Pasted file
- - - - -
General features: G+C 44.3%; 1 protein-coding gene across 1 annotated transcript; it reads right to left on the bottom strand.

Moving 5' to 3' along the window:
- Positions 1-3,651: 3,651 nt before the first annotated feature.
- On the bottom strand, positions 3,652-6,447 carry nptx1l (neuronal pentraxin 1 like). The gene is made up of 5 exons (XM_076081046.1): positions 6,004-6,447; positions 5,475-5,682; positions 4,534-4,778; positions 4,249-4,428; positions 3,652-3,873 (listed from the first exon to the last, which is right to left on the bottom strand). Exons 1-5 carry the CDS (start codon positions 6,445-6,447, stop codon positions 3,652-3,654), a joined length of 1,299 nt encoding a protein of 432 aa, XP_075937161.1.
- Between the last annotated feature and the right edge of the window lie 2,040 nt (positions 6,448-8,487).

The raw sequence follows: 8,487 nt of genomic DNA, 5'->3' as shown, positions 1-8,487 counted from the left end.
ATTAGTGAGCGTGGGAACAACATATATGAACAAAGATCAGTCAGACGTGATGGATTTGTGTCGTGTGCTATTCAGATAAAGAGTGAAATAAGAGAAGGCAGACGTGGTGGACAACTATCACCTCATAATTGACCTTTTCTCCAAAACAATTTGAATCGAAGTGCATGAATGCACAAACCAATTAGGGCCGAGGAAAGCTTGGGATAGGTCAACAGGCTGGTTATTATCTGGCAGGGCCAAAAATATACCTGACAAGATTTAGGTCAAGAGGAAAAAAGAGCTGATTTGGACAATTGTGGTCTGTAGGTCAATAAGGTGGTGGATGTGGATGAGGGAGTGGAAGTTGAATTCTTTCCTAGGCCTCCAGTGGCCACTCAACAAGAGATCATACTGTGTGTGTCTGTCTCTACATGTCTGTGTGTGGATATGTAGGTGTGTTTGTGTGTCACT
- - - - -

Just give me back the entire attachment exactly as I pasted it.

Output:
General features: G+C 44.3%; 1 protein-coding gene across 1 annotated transcript; it reads right to left on the bottom strand.

Moving 5' to 3' along the window:
- Positions 1-3,651: 3,651 nt before the first annotated feature.
- On the bottom strand, positions 3,652-6,447 carry nptx1l (neuronal pentraxin 1 like). The gene is made up of 5 exons (XM_076081046.1): positions 6,004-6,447; positions 5,475-5,682; positions 4,534-4,778; positions 4,249-4,428; positions 3,652-3,873 (listed from the first exon to the last, which is right to left on the bottom strand). Exons 1-5 carry the CDS (start codon positions 6,445-6,447, stop codon positions 3,652-3,654), a joined length of 1,299 nt encoding a protein of 432 aa, XP_075937161.1.
- Between the last annotated feature and the right edge of the window lie 2,040 nt (positions 6,448-8,487).

The raw sequence follows: 8,487 nt of genomic DNA, 5'->3' as shown, positions 1-8,487 counted from the left end.
ATTAGTGAGCGTGGGAACAACATATATGAACAAAGATCAGTCAGACGTGATGGATTTGTGTCGTGTGCTATTCAGATAAAGAGTGAAATAAGAGAAGGCAGACGTGGTGGACAACTATCACCTCATAATTGACCTTTTCTCCAAAACAATTTGAATCGAAGTGCATGAATGCACAAACCAATTAGGGCCGAGGAAAGCTTGGGATAGGTCAACAGGCTGGTTATTATCTGGCAGGGCCAAAAATATACCTGACAAGATTTAGGTCAAGAGGAAAAAAGAGCTGATTTGGACAATTGTGGTCTGTAGGTCAATAAGGTGGTGGATGTGGATGAGGGAGTGGAAGTTGAATTCTTTCCTAGGCCTCCAGTGGCCACTCAACAAGAGATCATACTGTGTGTGTCTGTCTCTACATGTCTGTGTGTGGATATGTAGGTGTGTTTGTGTGTCACT